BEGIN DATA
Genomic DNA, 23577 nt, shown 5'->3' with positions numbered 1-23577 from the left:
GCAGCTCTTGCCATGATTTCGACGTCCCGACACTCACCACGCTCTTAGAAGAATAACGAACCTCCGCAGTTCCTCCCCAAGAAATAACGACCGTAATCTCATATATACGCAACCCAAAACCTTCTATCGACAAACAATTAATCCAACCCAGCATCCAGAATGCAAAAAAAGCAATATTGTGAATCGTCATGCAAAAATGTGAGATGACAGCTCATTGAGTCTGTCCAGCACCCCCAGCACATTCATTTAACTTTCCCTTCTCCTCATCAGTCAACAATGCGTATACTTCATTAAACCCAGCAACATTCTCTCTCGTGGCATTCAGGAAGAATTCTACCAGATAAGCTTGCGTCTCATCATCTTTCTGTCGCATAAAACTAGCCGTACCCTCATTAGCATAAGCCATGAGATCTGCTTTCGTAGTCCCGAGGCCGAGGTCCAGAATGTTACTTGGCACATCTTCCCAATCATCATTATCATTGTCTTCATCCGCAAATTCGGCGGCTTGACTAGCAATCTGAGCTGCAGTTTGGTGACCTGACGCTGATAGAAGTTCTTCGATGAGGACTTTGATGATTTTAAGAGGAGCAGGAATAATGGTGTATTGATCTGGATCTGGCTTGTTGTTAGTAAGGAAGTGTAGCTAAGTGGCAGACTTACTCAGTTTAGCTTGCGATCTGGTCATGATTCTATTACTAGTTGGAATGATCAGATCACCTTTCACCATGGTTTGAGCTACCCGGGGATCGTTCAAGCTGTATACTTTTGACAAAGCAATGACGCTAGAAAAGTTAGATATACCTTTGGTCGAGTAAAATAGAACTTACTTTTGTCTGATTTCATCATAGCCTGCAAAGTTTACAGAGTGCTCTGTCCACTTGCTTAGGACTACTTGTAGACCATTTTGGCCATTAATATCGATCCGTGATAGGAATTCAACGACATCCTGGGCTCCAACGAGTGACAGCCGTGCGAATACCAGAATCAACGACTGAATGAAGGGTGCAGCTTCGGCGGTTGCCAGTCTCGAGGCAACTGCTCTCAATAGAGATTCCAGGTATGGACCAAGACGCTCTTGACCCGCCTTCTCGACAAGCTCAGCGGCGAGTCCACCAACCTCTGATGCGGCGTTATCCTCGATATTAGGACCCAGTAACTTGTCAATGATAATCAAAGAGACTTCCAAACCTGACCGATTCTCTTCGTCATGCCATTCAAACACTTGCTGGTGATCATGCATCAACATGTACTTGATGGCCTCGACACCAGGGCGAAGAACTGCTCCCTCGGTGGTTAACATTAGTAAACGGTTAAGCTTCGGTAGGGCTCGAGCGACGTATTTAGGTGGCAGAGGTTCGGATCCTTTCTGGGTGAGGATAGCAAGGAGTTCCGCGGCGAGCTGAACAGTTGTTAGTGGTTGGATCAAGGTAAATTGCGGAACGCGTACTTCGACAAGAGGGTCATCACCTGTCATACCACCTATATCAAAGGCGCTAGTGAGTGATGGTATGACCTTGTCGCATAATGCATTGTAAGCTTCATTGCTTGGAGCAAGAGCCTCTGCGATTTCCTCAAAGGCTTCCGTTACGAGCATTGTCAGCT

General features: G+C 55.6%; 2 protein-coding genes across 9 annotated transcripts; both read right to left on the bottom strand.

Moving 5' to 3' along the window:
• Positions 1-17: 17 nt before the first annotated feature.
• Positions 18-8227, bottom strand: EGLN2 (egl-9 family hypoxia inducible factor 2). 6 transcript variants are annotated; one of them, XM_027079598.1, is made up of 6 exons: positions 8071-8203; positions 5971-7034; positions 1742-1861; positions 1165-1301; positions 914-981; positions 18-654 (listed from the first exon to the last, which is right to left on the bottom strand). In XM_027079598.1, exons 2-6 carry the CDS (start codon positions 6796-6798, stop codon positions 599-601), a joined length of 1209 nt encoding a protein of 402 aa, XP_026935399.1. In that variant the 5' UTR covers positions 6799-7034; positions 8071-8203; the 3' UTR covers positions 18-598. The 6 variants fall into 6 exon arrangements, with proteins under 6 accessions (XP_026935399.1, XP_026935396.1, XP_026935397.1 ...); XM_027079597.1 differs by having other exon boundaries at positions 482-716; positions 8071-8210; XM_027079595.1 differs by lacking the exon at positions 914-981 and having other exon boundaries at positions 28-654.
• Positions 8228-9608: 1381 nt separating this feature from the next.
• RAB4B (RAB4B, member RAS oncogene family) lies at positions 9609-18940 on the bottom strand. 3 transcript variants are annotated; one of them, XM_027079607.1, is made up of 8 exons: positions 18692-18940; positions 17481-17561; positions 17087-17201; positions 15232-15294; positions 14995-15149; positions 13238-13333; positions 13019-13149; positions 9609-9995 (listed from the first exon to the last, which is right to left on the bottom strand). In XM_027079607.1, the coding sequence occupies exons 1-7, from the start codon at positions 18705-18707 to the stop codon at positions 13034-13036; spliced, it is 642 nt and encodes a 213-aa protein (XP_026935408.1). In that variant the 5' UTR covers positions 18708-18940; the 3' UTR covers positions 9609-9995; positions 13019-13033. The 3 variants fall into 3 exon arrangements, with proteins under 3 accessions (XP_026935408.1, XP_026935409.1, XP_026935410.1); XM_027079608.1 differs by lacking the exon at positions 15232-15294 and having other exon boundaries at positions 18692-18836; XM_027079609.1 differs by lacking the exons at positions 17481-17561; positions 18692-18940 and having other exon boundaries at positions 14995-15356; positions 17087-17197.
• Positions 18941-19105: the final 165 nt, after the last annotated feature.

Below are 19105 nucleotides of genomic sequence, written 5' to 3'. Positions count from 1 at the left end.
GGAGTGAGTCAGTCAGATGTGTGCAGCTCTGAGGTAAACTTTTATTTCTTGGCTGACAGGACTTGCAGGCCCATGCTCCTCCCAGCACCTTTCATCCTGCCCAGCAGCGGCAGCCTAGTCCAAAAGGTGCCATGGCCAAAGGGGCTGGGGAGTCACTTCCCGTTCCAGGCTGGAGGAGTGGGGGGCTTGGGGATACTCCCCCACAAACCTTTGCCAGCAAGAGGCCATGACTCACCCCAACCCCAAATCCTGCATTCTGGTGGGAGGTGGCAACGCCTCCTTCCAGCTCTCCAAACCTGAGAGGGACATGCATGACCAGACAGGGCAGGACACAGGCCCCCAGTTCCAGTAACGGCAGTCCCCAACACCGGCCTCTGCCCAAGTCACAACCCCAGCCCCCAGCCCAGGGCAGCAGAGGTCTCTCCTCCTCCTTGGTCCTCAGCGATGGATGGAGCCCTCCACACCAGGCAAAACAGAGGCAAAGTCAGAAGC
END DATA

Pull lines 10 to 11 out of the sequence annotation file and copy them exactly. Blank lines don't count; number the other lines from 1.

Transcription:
Below are 19105 nucleotides of genomic sequence, written 5' to 3'. Positions count from 1 at the left end.
GGAGTGAGTCAGTCAGATGTGTGCAGCTCTGAGGTAAACTTTTATTTCTTGGCTGACAGGACTTGCAGGCCCATGCTCCTCCCAGCACCTTTCATCCTGCCCAGCAGCGGCAGCCTAGTCCAAAAGGTGCCATGGCCAAAGGGGCTGGGGAGTCACTTCCCGTTCCAGGCTGGAGGAGTGGGGGGCTTGGGGATACTCCCCCACAAACCTTTGCCAGCAAGAGGCCATGACTCACCCCAACCCCAAATCCTGCATTCTGGTGGGAGGTGGCAACGCCTCCTTCCAGCTCTCCAAACCTGAGAGGGACATGCATGACCAGACAGGGCAGGACACAGGCCCCCAGTTCCAGTAACGGCAGTCCCCAACACCGGCCTCTGCCCAAGTCACAACCCCAGCCCCCAGCCCAGGGCAGCAGAGGTCTCTCCTCCTCCTTGGTCCTCAGCGATGGATGGAGCCCTCCACACCAGGCAAAACAGAGGCAAAGTCAGAAGC